On 7 September 2022, the Joint Conference on Language Evolution took place in Japan. Researcher Kees Sommer gave an online presentation about his team's research on the following topic: ‘How self-domestication and prosociality may shape cross-modal language’.

This project falls within the field of language evolution, which explores how humans evolved to master language. Our team's research focuses on the human behaviour of associating different senses with each other. For example, we tend to associate higher tones with lighter colours, regardless of culture. We think these associations have been important in the evolution of language, as they enable words to intuitively refer to meanings perceived with other senses. For example, in Dutch words with an ‘aa’ sound often refer to larger objects than words with an ‘ie’ sound. Communication is much easier if you already share these associations.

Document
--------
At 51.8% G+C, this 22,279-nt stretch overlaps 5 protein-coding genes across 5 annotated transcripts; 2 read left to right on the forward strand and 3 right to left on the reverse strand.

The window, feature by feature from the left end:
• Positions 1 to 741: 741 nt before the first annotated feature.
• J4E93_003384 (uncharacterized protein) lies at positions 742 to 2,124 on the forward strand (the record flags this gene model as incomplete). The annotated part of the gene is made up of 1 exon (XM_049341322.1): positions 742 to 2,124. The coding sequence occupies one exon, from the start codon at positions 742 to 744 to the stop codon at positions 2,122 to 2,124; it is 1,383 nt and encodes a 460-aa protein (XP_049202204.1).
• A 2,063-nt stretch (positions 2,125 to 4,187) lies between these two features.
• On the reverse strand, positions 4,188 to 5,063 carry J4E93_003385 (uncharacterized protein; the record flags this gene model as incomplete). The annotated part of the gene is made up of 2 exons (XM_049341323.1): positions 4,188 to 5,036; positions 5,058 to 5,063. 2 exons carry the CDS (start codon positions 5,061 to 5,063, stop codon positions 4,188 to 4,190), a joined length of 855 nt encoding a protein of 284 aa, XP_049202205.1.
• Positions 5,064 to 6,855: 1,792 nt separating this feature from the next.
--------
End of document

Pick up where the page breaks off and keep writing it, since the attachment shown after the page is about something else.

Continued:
As a result, humans have evolved to be more social than our ancestors. This caused the neurochemicals that stimulate social behaviour to become more active. And these same chemicals can make people more sensitive to these associations. Our hypothesis is therefore that, as humans evolved to be more social, these neurochemicals became more active and this laid the foundation for these associations. We investigated this hypothesis with a behavioural experiment that yielded some promising and significant results.

Want to learn more? Click here to watch the video or read the abstract.